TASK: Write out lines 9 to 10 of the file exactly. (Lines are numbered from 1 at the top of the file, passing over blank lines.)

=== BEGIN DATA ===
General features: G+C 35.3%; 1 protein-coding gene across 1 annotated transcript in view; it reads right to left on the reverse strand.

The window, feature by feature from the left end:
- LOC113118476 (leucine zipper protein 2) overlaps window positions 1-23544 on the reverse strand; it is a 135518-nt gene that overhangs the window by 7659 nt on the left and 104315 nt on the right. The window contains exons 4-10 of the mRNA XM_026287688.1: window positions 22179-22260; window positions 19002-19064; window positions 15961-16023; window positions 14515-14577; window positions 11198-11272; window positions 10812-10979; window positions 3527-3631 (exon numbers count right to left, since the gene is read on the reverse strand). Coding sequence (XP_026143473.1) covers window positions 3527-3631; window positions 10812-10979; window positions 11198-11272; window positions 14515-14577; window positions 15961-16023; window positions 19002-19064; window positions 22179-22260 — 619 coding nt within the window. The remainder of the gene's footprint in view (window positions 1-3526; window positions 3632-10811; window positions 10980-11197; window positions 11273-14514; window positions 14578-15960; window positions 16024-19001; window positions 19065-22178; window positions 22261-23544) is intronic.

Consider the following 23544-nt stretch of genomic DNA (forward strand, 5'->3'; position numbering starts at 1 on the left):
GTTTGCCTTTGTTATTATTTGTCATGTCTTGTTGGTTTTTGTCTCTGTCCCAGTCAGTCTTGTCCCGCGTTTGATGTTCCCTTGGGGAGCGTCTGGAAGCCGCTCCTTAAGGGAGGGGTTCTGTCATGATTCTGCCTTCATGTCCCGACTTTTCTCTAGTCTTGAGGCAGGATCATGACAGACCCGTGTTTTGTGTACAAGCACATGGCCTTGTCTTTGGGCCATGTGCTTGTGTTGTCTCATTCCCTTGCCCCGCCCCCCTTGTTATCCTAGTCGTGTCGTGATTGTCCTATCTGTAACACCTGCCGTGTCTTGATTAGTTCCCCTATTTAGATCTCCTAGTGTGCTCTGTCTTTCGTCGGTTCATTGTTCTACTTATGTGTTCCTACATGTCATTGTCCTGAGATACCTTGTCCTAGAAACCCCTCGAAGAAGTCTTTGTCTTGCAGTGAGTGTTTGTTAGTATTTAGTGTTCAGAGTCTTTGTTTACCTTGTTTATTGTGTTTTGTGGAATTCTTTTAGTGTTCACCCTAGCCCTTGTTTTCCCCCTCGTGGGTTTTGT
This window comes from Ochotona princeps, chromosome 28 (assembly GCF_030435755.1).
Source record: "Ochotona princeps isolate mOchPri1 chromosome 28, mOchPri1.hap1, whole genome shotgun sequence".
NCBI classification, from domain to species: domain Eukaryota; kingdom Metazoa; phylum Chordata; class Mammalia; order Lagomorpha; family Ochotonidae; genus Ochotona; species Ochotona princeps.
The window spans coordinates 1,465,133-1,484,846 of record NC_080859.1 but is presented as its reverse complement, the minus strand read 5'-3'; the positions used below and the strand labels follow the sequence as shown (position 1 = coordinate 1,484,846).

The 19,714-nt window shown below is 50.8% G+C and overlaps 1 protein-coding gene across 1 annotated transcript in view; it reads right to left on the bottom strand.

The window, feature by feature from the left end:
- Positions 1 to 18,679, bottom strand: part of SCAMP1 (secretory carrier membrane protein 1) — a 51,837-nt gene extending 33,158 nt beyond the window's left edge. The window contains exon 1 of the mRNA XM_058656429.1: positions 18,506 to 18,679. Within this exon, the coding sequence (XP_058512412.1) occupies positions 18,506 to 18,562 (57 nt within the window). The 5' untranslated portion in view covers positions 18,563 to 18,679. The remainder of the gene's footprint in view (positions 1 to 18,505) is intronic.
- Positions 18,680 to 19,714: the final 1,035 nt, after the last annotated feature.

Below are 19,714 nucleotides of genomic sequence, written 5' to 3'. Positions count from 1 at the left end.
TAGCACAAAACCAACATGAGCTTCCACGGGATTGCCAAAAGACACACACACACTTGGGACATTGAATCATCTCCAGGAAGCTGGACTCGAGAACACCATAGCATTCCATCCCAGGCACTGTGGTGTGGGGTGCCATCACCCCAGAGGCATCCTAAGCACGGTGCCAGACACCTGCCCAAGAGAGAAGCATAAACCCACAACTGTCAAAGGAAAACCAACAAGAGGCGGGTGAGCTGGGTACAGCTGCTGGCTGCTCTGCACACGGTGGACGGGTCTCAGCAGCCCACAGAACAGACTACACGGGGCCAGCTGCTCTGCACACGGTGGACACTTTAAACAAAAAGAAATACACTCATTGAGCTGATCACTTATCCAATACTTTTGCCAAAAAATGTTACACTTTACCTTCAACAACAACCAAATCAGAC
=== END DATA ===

The window spans coordinates 1,465,133-1,484,846 of record NC_080859.1 but is presented as its reverse complement, the minus strand read 5'-3'; the positions used below and the strand labels follow the sequence as shown (position 1 = coordinate 1,484,846).

The 19,714-nt window shown below is 50.8% G+C and overlaps 1 protein-coding gene across 1 annotated transcript in view; it reads right to left on the bottom strand.